Three rules: being brutal enough when revising.

pregnant-woman-2886651_1280Our stories are often long in gestation and as personal to us as if they were born of our flesh and blood. If you want yours to have ten fingers and ten toes and be referred to as “perfect”, then you must look honestly at their DNA during the editing process.

There are three rules for being brutal enough when revising your work:

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Open up to hear what others say. Put aside your normal, deep-seated fear of criticism. Easy to say, not simple to do, but it’s the golden path. The best ways to stick your neck out of your comfort zone are to join a critique group, find a beta reader, or pay a free-lance editor. Each of these resources will react to your manuscript in direct and honest ways that can help you see the work for what it really is. The more you care about your story and the more time you’ve spent on it, the more important this is because the world of readers always have their opinions. You can’t control how readers will react to your work, but you can act preemptively to best understand what you will offer them. You also need to get your ideas past the publishing world’s gatekeepers and into the hands of your audience, and those editors and agents are experts at distinguishing a well-conceived story from one that will fail. You owe it to yourself to look at your work from every angle so it will truly be the best it can be.

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Listen deeply to everything, even the hard parts. If a critiquer says “I don’t quite understand…” and it’s that beautiful scene you spent so much time on, recognize that comment as the red flag it is and do something about that. Holding on tight can be the death of a project. Do you have too many characters, an ending with no punch, or a voice that doesn’t fit the age group? Your critiquer has just given you an opportunity to use your writing skills to bring that story to where it should be. Does your manuscript go on for too long, skim past scenarios where you should be showing more deeply how your characters feel, or lack a satisfying arc? Resist the urge to rebut those comments. Perhaps those aspects that you love aren’t being felt by your readers in the way you intend. It is imperative for you to know that before you embarrass yourself by shopping the story too soon, or even worse, by having it go out into the world and sink like a stone.

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Choose what to really change. This is the most brutal part. Some of what a beta reader, the editor you hired, or a critique group buddy suggests may sound drastic or shocking to you. Is s/he right in saying that this 50,000 word YA novel should be rewritten in third person instead of first? That you should slice away one of the characters who appears throughout? Or that you should rearrange the story arc? Major changes like those would be lots of work, but if true, it’s worth the effort.  Put aside your personal preference and rewrite a chapter that way so you will know if it truly is a wiser option for your book. One category of input worthy of being ignored is when, rarely, someone wants changes that will make the story more like their own. It’s yours and must remain your creation. But otherwise, you should look at your story from the outside in and try to understand why your critiquer wants this drastic change even if that means a major rewrite. Addressing that may recast your work in a new and amazingly better way.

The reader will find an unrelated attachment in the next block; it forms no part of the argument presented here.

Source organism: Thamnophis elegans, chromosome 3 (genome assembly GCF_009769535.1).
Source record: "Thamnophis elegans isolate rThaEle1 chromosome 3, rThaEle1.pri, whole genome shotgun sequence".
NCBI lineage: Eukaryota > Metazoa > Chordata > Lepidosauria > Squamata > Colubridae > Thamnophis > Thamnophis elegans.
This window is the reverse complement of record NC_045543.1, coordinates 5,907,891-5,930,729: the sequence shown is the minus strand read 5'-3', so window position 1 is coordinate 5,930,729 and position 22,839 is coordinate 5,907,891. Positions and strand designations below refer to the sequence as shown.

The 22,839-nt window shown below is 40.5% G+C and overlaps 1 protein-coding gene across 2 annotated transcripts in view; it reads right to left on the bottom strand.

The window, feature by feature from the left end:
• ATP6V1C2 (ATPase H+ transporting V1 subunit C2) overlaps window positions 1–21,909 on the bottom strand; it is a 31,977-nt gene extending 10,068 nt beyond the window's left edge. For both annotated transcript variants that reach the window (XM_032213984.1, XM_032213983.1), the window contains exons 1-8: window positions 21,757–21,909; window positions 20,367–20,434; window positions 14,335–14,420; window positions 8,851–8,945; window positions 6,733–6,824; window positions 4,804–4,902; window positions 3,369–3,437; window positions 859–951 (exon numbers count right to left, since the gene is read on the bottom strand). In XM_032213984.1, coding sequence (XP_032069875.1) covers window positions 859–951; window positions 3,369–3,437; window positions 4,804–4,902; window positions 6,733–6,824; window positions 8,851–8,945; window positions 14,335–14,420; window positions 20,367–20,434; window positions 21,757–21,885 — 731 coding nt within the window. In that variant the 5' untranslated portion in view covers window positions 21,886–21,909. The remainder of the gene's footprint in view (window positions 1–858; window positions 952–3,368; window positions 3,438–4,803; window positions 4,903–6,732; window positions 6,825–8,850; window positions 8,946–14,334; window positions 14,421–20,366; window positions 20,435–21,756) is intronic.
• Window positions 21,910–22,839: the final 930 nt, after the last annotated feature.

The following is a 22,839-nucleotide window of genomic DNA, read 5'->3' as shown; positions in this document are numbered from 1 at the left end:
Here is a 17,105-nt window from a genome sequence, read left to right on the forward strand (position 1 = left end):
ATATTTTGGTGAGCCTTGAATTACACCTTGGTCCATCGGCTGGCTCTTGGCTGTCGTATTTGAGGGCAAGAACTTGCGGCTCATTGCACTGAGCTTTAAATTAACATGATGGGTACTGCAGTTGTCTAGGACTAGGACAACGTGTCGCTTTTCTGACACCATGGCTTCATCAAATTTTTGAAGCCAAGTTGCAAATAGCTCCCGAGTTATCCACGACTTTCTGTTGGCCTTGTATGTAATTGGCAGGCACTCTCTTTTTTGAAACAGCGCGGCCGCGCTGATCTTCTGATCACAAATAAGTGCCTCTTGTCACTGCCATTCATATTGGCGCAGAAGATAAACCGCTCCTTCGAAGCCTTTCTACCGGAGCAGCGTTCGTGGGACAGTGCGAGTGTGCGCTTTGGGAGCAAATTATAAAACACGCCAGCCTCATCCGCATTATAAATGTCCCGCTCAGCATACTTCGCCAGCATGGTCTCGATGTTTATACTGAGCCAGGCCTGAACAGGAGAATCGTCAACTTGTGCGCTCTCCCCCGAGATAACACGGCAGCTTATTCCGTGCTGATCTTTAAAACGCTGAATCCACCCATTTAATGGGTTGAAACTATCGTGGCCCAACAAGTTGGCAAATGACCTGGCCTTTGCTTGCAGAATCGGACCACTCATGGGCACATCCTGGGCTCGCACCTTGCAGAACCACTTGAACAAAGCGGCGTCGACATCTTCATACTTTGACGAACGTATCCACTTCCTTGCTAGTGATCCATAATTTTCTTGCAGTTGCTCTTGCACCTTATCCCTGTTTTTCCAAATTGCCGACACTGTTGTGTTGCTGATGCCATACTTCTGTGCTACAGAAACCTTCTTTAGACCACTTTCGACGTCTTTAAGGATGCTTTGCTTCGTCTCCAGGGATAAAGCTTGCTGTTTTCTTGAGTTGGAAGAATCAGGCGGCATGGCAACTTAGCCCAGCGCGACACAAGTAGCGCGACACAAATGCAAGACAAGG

5 comments

  1. These are all revising rules I know of and follow, but for me the hardest part is definitely the third one. It seems destructive at first to rip apart a section of my story to rewrite it edit it, but I’ve learned that it’s really the only way to make my writing better. I’m still working on not being too attached too my original writing and being willing to change major aspects of my story, so this was a nice reminder to continue working on that. Great post! 😊

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  2. Hello betlw. The harder something is, the more satisfying once you conquer it! If you look at your stories as living, breathing entities capable of growing and changing, then making fixes is easier. You don’t want to change what you’re saying, but sometimes it’s good to adjust how you say it, based on feedback from others. Flexibility can be a good thing.

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    1. Hi Rosi. Thank you. Here is one other revision strategy I heard from a writer years ago. She said she does seven revisions on each manuscript. I don’t think she specified exactly what those seven were, but if so I don’t remember, She had a list of story traits she had made for herself and would go through the manuscript addressing just one at a time. They were something like: once for voice and tone consistency, once focusing on character and setting details (so each character’s hair or eyes or age was the same throughout), and so on, By dividing them up, she avoided missing something.

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